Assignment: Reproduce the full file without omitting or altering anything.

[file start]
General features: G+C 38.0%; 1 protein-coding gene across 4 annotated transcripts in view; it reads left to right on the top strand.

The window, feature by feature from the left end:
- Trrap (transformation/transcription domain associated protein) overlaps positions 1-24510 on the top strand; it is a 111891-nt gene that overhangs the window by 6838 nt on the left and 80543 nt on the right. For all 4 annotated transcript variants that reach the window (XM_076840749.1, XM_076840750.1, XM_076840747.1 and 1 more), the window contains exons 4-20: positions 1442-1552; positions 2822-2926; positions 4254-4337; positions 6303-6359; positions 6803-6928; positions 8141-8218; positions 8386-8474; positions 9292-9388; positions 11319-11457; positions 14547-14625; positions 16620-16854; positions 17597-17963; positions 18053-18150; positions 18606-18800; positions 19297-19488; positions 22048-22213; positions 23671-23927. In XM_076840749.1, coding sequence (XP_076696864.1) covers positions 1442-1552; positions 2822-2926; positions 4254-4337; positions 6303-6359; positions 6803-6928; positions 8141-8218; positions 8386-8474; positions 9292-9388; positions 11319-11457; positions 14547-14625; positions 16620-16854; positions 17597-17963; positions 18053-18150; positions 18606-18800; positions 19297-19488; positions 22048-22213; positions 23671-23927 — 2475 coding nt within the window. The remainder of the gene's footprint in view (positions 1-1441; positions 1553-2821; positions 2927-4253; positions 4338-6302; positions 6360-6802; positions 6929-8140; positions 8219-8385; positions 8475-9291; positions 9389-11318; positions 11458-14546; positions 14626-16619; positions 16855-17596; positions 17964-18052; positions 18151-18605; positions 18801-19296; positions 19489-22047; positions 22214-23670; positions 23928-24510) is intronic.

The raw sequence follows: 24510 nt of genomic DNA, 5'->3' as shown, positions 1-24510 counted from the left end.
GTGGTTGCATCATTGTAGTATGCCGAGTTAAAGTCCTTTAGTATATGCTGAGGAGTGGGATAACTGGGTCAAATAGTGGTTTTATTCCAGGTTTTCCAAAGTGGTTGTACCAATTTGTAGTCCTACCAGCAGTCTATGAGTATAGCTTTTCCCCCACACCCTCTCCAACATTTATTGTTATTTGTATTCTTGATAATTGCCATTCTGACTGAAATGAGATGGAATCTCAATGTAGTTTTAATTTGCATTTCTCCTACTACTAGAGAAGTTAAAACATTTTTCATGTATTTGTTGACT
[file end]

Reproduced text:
General features: G+C 38.0%; 1 protein-coding gene across 4 annotated transcripts in view; it reads left to right on the top strand.

The window, feature by feature from the left end:
- Trrap (transformation/transcription domain associated protein) overlaps positions 1-24510 on the top strand; it is a 111891-nt gene that overhangs the window by 6838 nt on the left and 80543 nt on the right. For all 4 annotated transcript variants that reach the window (XM_076840749.1, XM_076840750.1, XM_076840747.1 and 1 more), the window contains exons 4-20: positions 1442-1552; positions 2822-2926; positions 4254-4337; positions 6303-6359; positions 6803-6928; positions 8141-8218; positions 8386-8474; positions 9292-9388; positions 11319-11457; positions 14547-14625; positions 16620-16854; positions 17597-17963; positions 18053-18150; positions 18606-18800; positions 19297-19488; positions 22048-22213; positions 23671-23927. In XM_076840749.1, coding sequence (XP_076696864.1) covers positions 1442-1552; positions 2822-2926; positions 4254-4337; positions 6303-6359; positions 6803-6928; positions 8141-8218; positions 8386-8474; positions 9292-9388; positions 11319-11457; positions 14547-14625; positions 16620-16854; positions 17597-17963; positions 18053-18150; positions 18606-18800; positions 19297-19488; positions 22048-22213; positions 23671-23927 — 2475 coding nt within the window. The remainder of the gene's footprint in view (positions 1-1441; positions 1553-2821; positions 2927-4253; positions 4338-6302; positions 6360-6802; positions 6929-8140; positions 8219-8385; positions 8475-9291; positions 9389-11318; positions 11458-14546; positions 14626-16619; positions 16855-17596; positions 17964-18052; positions 18151-18605; positions 18801-19296; positions 19489-22047; positions 22214-23670; positions 23928-24510) is intronic.

The raw sequence follows: 24510 nt of genomic DNA, 5'->3' as shown, positions 1-24510 counted from the left end.
GTGGTTGCATCATTGTAGTATGCCGAGTTAAAGTCCTTTAGTATATGCTGAGGAGTGGGATAACTGGGTCAAATAGTGGTTTTATTCCAGGTTTTCCAAAGTGGTTGTACCAATTTGTAGTCCTACCAGCAGTCTATGAGTATAGCTTTTCCCCCACACCCTCTCCAACATTTATTGTTATTTGTATTCTTGATAATTGCCATTCTGACTGAAATGAGATGGAATCTCAATGTAGTTTTAATTTGCATTTCTCCTACTACTAGAGAAGTTAAAACATTTTTCATGTATTTGTTGACT